Jow of Suilven showing more of its classic table mountain shapeRecently, I came across the Gaelic name for Ben Wyves which dominates the view from the road as you near the Inverness area from the west. It is Beinn Uais, but again I haven’t been able to find a satisfactory explanation for this word. Uas in Gaelic is a cap worn when graduating from your educational establishment, or a silver coloured cap worn by a poet. Looking at Ben Wyves, I could possibly see a cap in the shape of the mountain, and especially on the 1st May when it was snow-capped, it could have been called silver, but my feeling is that this name is simply Wyves spelt in the Gaelic way. The letters “w” “v” and “y” don’t appear in the Gaelic alphabet which has only 18 letters (I have heard that that makes texting in Gaelic easier!) The combination of letters in the Gaelic spelling of Wyves gives a similar sound, so I think that this is a more likely explanation.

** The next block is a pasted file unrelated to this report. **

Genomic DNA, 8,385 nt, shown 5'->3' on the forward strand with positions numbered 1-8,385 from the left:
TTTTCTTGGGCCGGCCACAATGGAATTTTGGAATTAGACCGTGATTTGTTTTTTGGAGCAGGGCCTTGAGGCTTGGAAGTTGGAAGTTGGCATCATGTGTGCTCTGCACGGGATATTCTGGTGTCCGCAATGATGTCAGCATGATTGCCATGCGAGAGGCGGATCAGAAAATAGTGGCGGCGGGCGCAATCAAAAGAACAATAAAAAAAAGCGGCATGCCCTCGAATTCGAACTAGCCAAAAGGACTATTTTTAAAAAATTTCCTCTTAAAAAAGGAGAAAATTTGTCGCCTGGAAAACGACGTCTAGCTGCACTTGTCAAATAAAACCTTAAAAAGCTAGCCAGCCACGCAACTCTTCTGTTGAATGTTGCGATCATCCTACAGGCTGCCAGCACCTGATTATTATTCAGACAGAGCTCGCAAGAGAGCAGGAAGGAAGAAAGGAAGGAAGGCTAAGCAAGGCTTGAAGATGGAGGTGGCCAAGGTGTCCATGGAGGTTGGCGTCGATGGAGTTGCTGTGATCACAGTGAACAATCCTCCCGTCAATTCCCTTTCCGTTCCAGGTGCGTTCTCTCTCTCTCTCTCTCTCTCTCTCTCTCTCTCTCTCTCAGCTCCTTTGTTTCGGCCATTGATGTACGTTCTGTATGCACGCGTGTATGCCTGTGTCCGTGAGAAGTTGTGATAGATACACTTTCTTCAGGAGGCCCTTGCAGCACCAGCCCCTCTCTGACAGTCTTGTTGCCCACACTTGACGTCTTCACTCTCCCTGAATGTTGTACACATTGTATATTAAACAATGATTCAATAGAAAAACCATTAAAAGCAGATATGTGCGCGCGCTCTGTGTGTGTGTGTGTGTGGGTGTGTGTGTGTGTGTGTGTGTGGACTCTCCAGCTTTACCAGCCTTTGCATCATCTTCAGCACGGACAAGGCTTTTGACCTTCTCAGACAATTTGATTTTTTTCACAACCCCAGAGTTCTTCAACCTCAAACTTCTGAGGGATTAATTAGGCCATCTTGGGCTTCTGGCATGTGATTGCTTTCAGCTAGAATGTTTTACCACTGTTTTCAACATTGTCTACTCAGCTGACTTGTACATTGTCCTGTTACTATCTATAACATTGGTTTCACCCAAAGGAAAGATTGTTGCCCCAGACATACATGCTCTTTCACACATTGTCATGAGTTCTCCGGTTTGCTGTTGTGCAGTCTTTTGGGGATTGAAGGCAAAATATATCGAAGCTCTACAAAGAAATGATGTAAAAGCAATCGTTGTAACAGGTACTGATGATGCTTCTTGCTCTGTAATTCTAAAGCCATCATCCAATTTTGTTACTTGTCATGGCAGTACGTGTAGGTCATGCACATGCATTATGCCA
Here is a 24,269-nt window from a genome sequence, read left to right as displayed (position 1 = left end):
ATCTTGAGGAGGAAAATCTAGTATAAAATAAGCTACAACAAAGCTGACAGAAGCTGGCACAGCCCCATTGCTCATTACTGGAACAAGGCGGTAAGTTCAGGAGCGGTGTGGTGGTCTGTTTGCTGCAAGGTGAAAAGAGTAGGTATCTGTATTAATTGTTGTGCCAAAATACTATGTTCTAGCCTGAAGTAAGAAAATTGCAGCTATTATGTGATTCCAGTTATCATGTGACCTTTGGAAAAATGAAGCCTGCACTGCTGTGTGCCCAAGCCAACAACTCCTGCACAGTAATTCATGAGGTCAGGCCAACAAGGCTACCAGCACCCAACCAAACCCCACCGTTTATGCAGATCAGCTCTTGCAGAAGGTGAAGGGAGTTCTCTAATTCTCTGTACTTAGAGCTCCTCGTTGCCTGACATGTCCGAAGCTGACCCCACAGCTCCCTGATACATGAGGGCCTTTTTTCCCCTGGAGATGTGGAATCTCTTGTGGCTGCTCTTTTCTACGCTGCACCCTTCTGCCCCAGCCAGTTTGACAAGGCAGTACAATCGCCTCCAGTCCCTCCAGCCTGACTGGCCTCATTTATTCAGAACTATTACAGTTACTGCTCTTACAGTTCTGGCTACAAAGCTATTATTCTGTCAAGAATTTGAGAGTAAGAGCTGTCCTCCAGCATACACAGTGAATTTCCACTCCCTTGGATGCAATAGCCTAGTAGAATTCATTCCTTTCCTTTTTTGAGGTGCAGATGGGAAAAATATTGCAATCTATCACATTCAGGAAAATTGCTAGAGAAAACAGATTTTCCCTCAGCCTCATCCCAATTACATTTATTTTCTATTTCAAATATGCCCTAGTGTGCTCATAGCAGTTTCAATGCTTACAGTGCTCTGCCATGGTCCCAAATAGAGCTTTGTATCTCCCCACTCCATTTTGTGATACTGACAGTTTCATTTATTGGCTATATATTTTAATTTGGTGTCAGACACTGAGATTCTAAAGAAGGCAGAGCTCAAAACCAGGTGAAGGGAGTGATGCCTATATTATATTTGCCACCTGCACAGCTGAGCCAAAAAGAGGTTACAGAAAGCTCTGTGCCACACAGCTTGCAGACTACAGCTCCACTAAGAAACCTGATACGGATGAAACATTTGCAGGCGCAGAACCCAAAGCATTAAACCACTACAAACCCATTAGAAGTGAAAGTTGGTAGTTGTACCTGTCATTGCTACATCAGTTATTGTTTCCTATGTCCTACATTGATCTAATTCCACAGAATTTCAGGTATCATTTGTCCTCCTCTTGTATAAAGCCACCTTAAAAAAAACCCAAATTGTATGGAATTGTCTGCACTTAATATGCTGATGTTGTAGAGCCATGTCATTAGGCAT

Then you get places with two completely different names such as Dingwall, which is Inbhir Pheofharain in Gaelic. This indicates the meeting of the River Peffery and the River Conan, which combined flow out into Cromarty Firth. The Gaelic word “inbhir” (inver) means the same as the Welsh word “aber” and is a meeting of waters and not, as some folk think, a river mouth, which is why you get places such as Inver Oykel and Inver Shin which are miles inland! The name Dingwall is of course Norse and refers to the fact that their “Thing” or parliament was held there when the Norsemen held sway over the area. Similarly Tain has a proper Gaelic name and that is Baile Dhubhthaich.

Of course there are some wholly Gaelic names in the area such as Culloden where the battle was fought. Cùl Lodair in Gaelic, “cùl” means behind, and I have found that “lodair” is a word for the private parts of the body! But it also means “flank” and I guess that refers to a feature in the landscape thereabouts. Cùl Lodair = the area behind the flank.